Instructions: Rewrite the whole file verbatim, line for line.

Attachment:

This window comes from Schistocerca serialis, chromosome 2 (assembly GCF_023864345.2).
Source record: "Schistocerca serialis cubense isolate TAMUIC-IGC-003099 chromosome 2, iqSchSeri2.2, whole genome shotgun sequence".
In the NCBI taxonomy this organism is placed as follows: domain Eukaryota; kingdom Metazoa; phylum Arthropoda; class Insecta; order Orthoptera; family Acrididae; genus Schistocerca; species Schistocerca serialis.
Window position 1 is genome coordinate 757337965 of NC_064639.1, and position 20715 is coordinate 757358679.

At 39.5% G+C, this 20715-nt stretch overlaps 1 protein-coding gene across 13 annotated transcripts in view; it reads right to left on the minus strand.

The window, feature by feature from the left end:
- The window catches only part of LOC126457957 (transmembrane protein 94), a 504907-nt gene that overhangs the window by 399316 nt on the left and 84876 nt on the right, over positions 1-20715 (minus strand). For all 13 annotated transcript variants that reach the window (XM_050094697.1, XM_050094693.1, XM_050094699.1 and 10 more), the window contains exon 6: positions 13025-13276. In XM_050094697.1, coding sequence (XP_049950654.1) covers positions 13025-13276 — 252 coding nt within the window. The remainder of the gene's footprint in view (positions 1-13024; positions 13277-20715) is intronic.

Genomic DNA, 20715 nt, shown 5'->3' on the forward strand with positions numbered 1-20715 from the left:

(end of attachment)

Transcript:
This window comes from Schistocerca serialis, chromosome 2 (assembly GCF_023864345.2).
Source record: "Schistocerca serialis cubense isolate TAMUIC-IGC-003099 chromosome 2, iqSchSeri2.2, whole genome shotgun sequence".
In the NCBI taxonomy this organism is placed as follows: domain Eukaryota; kingdom Metazoa; phylum Arthropoda; class Insecta; order Orthoptera; family Acrididae; genus Schistocerca; species Schistocerca serialis.
Window position 1 is genome coordinate 757337965 of NC_064639.1, and position 20715 is coordinate 757358679.

At 39.5% G+C, this 20715-nt stretch overlaps 1 protein-coding gene across 13 annotated transcripts in view; it reads right to left on the minus strand.

The window, feature by feature from the left end:
- The window catches only part of LOC126457957 (transmembrane protein 94), a 504907-nt gene that overhangs the window by 399316 nt on the left and 84876 nt on the right, over positions 1-20715 (minus strand). For all 13 annotated transcript variants that reach the window (XM_050094697.1, XM_050094693.1, XM_050094699.1 and 10 more), the window contains exon 6: positions 13025-13276. In XM_050094697.1, coding sequence (XP_049950654.1) covers positions 13025-13276 — 252 coding nt within the window. The remainder of the gene's footprint in view (positions 1-13024; positions 13277-20715) is intronic.

Genomic DNA, 20715 nt, shown 5'->3' on the forward strand with positions numbered 1-20715 from the left: